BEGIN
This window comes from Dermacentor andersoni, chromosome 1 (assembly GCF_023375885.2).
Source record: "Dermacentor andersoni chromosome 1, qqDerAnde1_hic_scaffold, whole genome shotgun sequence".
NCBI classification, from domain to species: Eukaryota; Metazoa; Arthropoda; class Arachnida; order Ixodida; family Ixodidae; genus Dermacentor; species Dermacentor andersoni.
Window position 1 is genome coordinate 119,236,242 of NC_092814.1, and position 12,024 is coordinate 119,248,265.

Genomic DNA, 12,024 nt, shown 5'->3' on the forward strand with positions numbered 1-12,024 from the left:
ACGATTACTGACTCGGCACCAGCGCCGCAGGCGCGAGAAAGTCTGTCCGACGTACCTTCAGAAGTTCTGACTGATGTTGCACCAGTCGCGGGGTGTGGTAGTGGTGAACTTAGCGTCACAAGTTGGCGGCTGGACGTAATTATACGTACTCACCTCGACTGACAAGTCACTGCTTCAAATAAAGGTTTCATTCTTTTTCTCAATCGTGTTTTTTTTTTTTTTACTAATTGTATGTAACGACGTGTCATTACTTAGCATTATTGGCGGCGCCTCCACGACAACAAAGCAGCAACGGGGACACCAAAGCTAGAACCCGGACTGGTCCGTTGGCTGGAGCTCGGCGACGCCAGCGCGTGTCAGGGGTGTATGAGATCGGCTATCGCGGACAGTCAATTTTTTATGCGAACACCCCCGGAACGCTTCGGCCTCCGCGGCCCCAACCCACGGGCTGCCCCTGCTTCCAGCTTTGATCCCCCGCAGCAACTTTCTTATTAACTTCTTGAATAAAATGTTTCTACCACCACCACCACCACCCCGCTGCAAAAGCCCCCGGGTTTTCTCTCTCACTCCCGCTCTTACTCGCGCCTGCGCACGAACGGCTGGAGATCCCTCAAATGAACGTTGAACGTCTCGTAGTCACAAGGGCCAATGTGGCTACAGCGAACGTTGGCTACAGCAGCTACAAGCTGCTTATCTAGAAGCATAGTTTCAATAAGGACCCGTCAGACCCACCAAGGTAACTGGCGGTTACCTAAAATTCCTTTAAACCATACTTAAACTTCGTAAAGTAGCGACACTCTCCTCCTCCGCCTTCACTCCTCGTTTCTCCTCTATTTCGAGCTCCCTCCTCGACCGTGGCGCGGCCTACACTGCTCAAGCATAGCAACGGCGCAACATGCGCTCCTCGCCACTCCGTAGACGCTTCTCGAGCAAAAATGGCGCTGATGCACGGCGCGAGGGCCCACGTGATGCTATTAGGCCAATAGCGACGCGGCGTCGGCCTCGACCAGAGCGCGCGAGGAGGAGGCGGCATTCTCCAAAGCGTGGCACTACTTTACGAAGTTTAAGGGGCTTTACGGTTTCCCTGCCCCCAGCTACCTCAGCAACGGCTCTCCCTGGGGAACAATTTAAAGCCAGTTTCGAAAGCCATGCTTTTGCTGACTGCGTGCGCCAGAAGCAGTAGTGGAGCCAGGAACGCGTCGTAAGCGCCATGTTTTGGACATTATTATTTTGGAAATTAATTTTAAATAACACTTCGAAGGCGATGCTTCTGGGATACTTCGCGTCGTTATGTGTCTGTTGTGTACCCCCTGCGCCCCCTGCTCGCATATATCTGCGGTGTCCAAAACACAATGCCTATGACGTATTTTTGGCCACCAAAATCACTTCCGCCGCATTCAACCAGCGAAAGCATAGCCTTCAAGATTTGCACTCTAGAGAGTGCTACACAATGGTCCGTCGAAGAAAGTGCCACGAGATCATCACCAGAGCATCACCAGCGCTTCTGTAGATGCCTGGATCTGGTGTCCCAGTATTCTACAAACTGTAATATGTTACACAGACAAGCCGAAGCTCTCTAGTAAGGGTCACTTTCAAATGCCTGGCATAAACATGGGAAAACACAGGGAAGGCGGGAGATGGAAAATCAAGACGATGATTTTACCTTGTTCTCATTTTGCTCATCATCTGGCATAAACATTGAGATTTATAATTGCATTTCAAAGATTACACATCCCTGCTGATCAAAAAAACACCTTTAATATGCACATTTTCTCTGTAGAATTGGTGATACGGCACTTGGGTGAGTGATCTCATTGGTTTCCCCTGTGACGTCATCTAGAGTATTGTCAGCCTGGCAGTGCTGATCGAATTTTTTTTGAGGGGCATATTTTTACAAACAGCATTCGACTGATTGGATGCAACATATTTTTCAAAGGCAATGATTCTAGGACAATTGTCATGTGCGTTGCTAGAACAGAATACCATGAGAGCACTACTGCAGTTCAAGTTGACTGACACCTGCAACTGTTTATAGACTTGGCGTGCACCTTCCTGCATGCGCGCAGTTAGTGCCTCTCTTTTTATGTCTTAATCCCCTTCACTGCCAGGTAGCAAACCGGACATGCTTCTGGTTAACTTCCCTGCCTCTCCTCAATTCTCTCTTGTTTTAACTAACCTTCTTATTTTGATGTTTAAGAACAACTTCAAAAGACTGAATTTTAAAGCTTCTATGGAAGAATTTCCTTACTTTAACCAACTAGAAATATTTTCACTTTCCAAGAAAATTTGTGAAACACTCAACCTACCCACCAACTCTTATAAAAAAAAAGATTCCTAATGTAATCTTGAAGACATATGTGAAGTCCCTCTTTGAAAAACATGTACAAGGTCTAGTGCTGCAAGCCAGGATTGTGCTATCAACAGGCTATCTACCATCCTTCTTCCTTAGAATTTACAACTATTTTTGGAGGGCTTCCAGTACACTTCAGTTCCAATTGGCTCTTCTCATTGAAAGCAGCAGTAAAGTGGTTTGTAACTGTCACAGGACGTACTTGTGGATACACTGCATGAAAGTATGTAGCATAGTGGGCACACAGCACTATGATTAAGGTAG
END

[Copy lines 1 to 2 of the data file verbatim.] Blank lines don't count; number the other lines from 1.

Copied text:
This window comes from Dermacentor andersoni, chromosome 1 (assembly GCF_023375885.2).
Source record: "Dermacentor andersoni chromosome 1, qqDerAnde1_hic_scaffold, whole genome shotgun sequence".